19. “Person with a Speech Difference”

This phrase helps to reduce stigma around speech disabilities by framing them as a difference, not a deficit. It’s specific and person-centered, making it an appropriate choice for many contexts.

Example:

“The communication app was developed to assist persons with speech differences.”

“Our educational program accommodates and supports students with speech differences.”

20. “Person Who Is Mobility Challenged”

This term uses person-first language to describe individuals who have difficulties with physical movement, without resorting to labels or medical jargon. It’s broad and respectful, applicable to a wide range of situations.

Example:

“Our hotel provides convenient accommodations for persons who are mobility challenged.”

“The town’s annual marathon included a separate category for persons who are mobility challenged.”

21. “Person with Chronic Illness”

This phrase acknowledges the often overlooked group of people who have long-term health conditions. It uses person-first language, making it a respectful choice in many situations.

Example:

“The healthcare policy aims to offer improved resources for persons with chronic illnesses.”

“Our non-profit organization provides support for individuals with chronic illnesses.”

22. “Person on the Autism Spectrum”

This is a respectful, specific term for individuals diagnosed with an autism spectrum disorder. It uses person-first language and avoids outdated, stigmatizing terms like “autistic person”.

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Example:

“Our school district is committed to inclusivity for persons on the autism spectrum.”

“The workshop was designed to engage persons on the autism spectrum in creative pursuits.”

23. “Individual with Mental Health Challenges”

Mental health is an important aspect of overall well-being. This term acknowledges the difficulties faced by individuals with mental health issues without defining them by these challenges.

Example:

“The counseling center offers services to individuals with mental health challenges.”

“Our employee wellness program focuses on supporting individuals with mental health challenges.”

24. “Person with Assistive Device”

This phrase puts the person before their device. It’s appropriate in contexts where the device is relevant, like discussions of accessibility or accommodation.

Example:

“The building is equipped with facilities for persons with assistive devices.”

“Our transport service offers assistance for persons with assistive devices.”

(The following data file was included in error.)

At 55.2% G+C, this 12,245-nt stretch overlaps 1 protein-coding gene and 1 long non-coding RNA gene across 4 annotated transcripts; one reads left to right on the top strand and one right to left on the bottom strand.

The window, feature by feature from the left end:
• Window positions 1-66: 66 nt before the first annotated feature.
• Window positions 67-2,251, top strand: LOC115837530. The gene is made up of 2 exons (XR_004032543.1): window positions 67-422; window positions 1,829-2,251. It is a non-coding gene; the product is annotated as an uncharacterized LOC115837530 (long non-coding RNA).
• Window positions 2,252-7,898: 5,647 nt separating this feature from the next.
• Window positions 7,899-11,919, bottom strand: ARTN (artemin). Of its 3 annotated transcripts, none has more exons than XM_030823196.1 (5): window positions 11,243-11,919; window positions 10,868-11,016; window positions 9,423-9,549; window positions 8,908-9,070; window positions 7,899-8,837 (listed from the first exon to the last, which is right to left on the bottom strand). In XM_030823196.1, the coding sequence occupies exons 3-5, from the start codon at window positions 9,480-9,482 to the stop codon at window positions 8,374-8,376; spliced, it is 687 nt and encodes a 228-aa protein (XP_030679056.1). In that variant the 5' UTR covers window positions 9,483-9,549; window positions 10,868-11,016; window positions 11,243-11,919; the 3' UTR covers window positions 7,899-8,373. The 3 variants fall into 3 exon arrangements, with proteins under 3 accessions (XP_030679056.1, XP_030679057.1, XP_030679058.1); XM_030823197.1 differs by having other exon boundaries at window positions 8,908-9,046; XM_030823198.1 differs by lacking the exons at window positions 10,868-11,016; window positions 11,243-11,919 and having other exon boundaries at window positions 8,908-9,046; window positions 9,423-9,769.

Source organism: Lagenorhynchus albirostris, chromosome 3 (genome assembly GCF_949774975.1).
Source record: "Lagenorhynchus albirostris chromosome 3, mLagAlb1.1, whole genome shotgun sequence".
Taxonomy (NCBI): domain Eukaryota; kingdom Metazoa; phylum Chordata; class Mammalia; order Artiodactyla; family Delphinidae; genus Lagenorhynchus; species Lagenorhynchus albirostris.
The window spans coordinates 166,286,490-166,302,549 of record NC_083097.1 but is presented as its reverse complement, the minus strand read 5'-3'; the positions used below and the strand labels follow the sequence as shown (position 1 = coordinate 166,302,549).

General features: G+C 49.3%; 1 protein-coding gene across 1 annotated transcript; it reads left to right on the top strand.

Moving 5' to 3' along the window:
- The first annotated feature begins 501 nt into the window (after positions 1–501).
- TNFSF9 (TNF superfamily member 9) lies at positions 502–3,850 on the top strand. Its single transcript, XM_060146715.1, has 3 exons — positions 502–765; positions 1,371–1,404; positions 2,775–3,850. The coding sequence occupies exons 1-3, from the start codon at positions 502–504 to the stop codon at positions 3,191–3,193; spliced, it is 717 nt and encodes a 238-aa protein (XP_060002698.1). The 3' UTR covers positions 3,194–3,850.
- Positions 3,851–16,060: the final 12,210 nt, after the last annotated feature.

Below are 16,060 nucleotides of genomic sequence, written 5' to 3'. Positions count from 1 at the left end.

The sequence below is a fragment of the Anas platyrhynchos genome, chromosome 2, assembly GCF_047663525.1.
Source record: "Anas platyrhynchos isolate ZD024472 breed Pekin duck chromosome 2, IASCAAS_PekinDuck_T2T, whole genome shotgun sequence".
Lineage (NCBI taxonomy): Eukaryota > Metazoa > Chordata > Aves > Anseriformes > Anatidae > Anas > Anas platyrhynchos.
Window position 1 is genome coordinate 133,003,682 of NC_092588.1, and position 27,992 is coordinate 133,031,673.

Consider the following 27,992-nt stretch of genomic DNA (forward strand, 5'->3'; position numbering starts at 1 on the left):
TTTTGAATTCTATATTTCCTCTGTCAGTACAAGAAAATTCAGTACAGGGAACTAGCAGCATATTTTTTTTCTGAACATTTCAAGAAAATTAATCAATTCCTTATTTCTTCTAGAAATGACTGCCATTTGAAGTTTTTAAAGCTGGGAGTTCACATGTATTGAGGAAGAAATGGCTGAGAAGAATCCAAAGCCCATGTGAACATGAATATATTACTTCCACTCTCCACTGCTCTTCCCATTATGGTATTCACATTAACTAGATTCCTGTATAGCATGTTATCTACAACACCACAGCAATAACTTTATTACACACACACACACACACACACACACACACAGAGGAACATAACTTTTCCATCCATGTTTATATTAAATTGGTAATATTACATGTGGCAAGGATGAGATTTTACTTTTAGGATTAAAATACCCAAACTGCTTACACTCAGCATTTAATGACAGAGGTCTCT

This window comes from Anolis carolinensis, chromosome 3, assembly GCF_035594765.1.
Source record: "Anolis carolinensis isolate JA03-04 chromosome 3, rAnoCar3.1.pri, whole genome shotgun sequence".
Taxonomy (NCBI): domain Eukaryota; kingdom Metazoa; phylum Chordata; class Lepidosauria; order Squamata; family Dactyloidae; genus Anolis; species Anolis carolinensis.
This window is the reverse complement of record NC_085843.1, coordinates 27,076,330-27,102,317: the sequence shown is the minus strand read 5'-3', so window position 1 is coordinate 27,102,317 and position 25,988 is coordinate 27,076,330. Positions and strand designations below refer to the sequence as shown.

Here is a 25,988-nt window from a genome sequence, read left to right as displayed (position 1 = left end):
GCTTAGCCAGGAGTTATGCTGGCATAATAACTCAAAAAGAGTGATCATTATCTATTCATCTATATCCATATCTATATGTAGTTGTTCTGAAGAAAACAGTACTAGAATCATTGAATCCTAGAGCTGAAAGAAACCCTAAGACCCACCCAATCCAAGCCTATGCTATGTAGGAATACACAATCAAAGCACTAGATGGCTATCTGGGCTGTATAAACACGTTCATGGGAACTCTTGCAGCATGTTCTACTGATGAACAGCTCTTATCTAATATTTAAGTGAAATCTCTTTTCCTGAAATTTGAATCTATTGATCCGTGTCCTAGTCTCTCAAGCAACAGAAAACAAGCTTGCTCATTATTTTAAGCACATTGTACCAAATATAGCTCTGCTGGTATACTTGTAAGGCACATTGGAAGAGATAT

25. “Person with a Special Health Care Need”

This phrase describes individuals who need more than routine health care due to a physical, developmental, behavioral, or emotional condition. It’s comprehensive and uses person-first language.

Example:

“Our health plan covers services for persons with special health care needs.”

“The support group caters to families of persons with special health care needs.”

That concludes our list of 25 polite and respectful ways to refer to individuals with special needs. Remember, the goal of using such language is to foster an environment of respect and understanding.

It’s important to consider the individuals’ preferences in how they wish to be referred to. Always prioritize person-first language and avoid terms that focus on limitations rather than abilities.

These phrases aim to empower individuals, removing the focus from their disabilities and instead, recognizing their unique abilities and the diverse perspectives they bring. Remember, we all have a role to play in making our language more inclusive and understanding.

So the next time you’re in a conversation, writing an article, or crafting a policy document, remember these terms. They will not only help you communicate more effectively but also show empathy and respect. As with all things, practice makes perfect. By consciously using these phrases in your everyday life, you can help promote a more inclusive and understanding environment for all.

The more we educate ourselves and understand the importance of our words, the closer we move towards an empathetic society where everyone is valued for their unique contributions. Language is a powerful tool, let’s use it to promote kindness and inclusivity!